Displaying Your Collections

I’m just 1 person with a lot of collections. In a previous article, I discussed making your home your own by surrounding yourself with design choices and room arrangements that make you happy. In this article, we’ll focus on one aspect of that: displaying your collections. 

Decades ago, I picked up some advice from a home decorating show (I have a feeling it was Trading Spaces). I learned that collections are fine to have, but the trick is to find a way to display your collections so that they can bring you joy. Half the fun of having a baseball card collection is being able to look at the cards.  What good is an extensive collection of vinyl records if you never listen to them? Collecting something you love is great, but if you’re putting your time, energy, money and heart into a collection, you should also find a way to showcase it visually to honor its importance. It will bring you happiness to see it often, as well.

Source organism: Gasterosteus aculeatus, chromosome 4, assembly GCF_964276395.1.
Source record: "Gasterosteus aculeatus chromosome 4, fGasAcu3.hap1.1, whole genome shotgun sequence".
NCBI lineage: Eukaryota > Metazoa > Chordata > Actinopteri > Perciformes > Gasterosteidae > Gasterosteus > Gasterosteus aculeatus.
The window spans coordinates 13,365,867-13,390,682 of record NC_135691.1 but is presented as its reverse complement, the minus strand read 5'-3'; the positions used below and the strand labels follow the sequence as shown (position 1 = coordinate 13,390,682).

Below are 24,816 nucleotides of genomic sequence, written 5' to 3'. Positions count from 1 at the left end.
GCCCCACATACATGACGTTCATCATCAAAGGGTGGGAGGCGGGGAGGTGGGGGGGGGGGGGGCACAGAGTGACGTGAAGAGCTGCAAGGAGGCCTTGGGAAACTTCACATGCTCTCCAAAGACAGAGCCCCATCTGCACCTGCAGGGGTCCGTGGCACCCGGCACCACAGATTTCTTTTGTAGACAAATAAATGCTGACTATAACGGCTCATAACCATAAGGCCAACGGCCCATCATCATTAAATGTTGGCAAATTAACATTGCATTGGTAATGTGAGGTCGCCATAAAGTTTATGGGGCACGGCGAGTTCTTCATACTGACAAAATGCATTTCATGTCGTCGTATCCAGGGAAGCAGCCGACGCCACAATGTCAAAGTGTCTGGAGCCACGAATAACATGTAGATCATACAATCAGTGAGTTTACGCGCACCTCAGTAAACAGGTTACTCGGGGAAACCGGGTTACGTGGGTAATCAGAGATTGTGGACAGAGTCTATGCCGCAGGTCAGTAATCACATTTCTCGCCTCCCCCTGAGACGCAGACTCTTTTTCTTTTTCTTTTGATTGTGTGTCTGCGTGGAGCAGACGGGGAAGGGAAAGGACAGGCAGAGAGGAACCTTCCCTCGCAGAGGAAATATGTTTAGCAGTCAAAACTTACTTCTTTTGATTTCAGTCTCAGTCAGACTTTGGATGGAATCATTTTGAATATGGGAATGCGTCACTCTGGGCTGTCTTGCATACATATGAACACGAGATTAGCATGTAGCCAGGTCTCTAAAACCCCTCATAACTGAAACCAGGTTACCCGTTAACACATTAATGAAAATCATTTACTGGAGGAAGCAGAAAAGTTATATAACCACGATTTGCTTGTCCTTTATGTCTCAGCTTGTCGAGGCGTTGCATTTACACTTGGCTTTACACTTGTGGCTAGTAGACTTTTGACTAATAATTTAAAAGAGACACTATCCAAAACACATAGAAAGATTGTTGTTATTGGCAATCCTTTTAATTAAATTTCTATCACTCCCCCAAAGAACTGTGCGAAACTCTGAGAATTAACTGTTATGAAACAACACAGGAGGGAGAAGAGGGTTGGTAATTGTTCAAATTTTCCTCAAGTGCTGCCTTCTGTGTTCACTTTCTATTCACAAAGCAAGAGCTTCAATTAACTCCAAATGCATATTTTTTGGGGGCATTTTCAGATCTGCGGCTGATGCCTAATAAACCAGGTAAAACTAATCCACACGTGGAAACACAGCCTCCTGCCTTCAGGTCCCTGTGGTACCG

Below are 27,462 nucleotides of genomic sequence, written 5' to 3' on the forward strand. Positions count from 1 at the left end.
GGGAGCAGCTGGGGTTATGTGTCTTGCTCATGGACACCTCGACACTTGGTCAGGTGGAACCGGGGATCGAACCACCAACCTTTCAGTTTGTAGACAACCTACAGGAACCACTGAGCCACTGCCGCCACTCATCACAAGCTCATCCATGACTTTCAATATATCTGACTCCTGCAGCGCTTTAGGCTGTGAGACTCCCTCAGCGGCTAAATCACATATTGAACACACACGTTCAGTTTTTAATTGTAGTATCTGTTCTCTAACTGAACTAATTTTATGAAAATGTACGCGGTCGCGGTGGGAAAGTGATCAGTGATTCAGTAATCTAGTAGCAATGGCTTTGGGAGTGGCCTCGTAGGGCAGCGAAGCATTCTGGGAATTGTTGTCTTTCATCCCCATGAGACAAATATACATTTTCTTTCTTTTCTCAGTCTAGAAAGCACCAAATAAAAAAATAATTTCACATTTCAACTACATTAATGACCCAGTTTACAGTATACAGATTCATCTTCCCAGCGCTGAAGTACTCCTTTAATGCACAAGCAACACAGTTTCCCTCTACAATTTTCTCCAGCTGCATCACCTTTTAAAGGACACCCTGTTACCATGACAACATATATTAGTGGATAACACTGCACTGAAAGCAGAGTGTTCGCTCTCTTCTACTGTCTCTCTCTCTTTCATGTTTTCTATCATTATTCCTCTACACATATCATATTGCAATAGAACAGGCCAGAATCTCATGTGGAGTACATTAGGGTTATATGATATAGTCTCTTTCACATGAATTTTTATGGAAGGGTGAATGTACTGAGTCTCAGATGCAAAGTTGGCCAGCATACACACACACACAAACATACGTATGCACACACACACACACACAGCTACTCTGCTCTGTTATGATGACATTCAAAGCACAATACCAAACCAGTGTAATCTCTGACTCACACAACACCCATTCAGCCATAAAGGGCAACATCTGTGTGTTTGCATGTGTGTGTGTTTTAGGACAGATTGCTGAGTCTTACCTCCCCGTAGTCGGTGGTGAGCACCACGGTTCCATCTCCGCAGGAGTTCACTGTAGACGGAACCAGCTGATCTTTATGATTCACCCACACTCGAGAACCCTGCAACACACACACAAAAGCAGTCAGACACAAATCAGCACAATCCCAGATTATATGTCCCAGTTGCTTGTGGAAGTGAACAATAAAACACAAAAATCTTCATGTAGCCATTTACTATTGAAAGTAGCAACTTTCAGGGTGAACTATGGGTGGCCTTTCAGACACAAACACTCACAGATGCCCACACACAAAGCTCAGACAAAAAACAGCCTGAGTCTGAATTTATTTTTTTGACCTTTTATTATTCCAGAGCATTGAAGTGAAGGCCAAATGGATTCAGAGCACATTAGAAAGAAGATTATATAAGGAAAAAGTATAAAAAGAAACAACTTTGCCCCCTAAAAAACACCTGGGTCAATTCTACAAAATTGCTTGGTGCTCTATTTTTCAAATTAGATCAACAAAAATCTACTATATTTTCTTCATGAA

So how do you get your collection out of a closet or storage tub and display it in the open? How do you protect your collection from accidents or damage from being handled? Naturally, the answer depends on the nature and size of the collection. Some people’s collections are so large they couldn’t possibly be displayed all at once, so rotating items out on a regular schedule might be a good way to address that. Some people’s collections are awkwardly shaped and don’t lend themselves to sitting out in the open.

Below, I’ll discuss some of the ways I display my collections, to give you suggestions and ideas. I collect many things, from smashed pennies, postcards, and keychains to plushies, Eeyores, Harry Potter LEGO, and art work.